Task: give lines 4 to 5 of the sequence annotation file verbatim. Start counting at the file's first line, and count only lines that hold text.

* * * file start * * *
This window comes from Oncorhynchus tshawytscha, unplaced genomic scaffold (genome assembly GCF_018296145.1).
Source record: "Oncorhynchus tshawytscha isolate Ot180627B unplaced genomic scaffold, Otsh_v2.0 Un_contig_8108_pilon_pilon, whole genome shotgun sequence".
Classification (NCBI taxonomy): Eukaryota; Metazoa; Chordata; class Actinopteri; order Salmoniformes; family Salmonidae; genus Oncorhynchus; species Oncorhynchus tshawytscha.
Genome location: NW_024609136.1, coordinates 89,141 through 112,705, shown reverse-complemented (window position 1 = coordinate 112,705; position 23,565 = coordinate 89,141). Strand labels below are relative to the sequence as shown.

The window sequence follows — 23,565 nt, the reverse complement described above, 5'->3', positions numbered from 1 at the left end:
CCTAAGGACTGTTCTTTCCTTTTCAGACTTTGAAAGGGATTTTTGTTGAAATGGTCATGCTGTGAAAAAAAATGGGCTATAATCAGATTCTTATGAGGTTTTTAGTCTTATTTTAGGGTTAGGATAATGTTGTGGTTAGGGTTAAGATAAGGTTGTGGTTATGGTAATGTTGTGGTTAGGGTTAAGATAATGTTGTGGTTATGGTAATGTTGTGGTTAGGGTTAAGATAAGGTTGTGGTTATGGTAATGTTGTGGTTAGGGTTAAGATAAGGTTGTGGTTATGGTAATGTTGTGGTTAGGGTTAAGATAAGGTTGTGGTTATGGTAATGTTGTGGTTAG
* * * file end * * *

Genome location: NW_024609136.1, coordinates 89,141 through 112,705, shown reverse-complemented (window position 1 = coordinate 112,705; position 23,565 = coordinate 89,141). Strand labels below are relative to the sequence as shown.

The window sequence follows — 23,565 nt, the reverse complement described above, 5'->3', positions numbered from 1 at the left end: